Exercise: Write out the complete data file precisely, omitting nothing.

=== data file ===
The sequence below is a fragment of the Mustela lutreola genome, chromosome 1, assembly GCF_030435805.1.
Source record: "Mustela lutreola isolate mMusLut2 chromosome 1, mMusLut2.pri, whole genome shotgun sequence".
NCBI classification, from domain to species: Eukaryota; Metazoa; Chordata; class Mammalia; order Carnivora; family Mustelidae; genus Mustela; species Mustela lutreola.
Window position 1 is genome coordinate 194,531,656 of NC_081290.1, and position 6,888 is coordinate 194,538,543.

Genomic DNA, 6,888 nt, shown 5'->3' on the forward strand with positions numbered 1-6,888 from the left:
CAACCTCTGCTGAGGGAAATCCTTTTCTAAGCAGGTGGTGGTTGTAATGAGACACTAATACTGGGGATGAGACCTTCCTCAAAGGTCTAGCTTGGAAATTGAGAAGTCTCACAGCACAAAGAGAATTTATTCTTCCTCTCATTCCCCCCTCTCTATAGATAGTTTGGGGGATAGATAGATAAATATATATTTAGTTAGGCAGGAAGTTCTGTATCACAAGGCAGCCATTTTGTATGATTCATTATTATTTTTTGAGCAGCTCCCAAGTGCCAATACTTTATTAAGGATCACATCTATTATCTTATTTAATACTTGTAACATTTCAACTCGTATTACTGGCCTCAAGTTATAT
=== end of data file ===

The sequence below is a fragment of the Mustela lutreola genome, chromosome 1, assembly GCF_030435805.1.
Source record: "Mustela lutreola isolate mMusLut2 chromosome 1, mMusLut2.pri, whole genome shotgun sequence".
NCBI classification, from domain to species: Eukaryota; Metazoa; Chordata; class Mammalia; order Carnivora; family Mustelidae; genus Mustela; species Mustela lutreola.
Window position 1 is genome coordinate 194,531,656 of NC_081290.1, and position 6,888 is coordinate 194,538,543.

Genomic DNA, 6,888 nt, shown 5'->3' on the forward strand with positions numbered 1-6,888 from the left:
CAACCTCTGCTGAGGGAAATCCTTTTCTAAGCAGGTGGTGGTTGTAATGAGACACTAATACTGGGGATGAGACCTTCCTCAAAGGTCTAGCTTGGAAATTGAGAAGTCTCACAGCACAAAGAGAATTTATTCTTCCTCTCATTCCCCCCTCTCTATAGATAGTTTGGGGGATAGATAGATAAATATATATTTAGTTAGGCAGGAAGTTCTGTATCACAAGGCAGCCATTTTGTATGATTCATTATTATTTTTTGAGCAGCTCCCAAGTGCCAATACTTTATTAAGGATCACATCTATTATCTTATTTAATACTTGTAACATTTCAACTCGTATTACTGGCCTCAAGTTATAT